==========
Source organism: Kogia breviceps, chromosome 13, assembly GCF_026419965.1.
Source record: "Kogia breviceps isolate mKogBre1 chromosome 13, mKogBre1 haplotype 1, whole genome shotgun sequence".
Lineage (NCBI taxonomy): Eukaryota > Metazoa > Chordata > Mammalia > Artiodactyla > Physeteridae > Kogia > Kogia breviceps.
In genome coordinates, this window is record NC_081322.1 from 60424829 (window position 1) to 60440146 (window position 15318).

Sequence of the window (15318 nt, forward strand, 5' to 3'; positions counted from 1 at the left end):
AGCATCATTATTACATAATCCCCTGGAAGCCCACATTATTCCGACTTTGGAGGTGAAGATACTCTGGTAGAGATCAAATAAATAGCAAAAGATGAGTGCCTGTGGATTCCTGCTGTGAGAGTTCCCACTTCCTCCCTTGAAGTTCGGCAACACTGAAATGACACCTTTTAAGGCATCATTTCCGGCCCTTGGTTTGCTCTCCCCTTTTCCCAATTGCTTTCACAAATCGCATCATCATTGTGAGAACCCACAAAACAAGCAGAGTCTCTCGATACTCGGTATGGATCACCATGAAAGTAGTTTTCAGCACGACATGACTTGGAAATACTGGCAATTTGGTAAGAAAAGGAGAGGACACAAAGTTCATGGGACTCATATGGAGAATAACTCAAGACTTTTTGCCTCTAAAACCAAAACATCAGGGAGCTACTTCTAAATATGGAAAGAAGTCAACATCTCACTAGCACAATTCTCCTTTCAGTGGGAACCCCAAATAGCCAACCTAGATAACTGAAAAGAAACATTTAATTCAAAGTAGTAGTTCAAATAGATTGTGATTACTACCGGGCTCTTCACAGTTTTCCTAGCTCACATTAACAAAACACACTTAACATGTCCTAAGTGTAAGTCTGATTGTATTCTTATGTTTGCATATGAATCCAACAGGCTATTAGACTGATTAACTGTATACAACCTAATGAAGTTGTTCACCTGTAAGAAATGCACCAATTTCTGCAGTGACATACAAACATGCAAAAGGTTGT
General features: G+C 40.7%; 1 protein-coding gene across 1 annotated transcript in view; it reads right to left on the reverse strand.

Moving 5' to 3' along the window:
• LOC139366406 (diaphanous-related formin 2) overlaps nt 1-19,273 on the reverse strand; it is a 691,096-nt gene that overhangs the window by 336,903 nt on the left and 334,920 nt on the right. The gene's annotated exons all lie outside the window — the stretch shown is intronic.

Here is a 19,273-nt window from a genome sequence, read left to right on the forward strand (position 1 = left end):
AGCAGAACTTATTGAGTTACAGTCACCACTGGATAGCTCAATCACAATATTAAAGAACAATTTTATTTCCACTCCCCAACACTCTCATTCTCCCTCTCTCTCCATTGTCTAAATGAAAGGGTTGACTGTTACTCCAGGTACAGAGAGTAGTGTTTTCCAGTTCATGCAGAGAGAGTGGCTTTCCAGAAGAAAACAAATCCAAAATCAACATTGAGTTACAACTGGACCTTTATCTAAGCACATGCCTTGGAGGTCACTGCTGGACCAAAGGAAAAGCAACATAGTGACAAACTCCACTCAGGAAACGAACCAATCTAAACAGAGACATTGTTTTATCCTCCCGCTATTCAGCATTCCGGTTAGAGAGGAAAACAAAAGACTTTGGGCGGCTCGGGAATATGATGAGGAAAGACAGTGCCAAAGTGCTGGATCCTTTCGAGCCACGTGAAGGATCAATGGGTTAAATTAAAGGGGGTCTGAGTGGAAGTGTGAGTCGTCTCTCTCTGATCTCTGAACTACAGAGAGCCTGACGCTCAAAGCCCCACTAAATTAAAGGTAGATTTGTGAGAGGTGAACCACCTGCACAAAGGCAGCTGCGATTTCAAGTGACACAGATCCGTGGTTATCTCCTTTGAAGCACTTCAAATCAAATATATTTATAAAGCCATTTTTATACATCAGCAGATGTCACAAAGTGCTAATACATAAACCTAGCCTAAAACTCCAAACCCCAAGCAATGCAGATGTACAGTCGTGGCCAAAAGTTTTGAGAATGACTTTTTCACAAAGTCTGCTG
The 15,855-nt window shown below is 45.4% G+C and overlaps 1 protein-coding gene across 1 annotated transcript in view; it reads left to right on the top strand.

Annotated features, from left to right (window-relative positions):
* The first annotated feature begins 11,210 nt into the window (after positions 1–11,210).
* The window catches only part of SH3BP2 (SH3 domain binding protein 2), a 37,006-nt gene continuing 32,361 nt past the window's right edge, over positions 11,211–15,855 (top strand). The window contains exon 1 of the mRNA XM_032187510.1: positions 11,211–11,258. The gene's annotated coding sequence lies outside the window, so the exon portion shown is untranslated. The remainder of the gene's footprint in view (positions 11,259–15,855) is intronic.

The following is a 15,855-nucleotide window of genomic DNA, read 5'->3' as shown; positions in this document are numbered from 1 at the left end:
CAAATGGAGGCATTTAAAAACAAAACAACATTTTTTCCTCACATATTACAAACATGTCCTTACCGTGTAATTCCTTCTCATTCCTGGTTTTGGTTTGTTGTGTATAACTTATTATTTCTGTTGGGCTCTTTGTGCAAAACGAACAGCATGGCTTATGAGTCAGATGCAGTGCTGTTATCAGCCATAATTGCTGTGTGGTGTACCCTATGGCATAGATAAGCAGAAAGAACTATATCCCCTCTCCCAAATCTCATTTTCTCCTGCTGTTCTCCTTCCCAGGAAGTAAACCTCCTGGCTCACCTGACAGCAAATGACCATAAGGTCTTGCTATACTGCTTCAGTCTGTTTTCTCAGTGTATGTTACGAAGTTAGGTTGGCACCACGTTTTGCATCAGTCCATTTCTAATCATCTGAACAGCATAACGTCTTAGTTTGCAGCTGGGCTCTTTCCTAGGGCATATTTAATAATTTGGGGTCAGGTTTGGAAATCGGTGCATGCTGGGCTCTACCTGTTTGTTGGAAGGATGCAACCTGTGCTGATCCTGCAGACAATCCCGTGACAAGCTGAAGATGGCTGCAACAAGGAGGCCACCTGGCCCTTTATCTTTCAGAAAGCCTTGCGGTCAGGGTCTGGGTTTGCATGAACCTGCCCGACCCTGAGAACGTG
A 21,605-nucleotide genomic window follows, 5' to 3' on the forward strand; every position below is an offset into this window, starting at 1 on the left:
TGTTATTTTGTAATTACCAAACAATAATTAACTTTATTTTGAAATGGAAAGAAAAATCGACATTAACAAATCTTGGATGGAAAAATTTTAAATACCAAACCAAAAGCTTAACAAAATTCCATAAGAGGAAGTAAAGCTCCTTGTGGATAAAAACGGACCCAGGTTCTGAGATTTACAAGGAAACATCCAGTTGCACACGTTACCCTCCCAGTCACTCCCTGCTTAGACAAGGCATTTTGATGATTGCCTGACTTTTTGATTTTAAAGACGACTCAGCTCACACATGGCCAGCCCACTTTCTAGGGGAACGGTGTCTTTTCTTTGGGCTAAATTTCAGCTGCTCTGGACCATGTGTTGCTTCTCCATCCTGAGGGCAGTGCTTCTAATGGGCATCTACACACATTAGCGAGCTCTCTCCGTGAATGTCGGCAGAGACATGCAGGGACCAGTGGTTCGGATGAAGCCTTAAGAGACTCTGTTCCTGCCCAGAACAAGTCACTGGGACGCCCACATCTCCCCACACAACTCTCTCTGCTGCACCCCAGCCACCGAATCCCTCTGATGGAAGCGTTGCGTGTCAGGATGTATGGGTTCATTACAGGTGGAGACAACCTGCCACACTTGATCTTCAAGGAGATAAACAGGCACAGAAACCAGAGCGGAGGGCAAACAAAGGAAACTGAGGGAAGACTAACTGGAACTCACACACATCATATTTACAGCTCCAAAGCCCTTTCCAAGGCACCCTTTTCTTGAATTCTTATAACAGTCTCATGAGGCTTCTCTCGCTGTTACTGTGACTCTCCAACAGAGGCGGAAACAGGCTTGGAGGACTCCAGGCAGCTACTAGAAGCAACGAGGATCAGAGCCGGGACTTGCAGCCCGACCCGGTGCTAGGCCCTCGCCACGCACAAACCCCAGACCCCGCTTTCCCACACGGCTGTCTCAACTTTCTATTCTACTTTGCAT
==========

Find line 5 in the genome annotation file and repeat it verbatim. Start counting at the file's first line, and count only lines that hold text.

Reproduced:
Sequence of the window (15318 nt, forward strand, 5' to 3'; positions counted from 1 at the left end):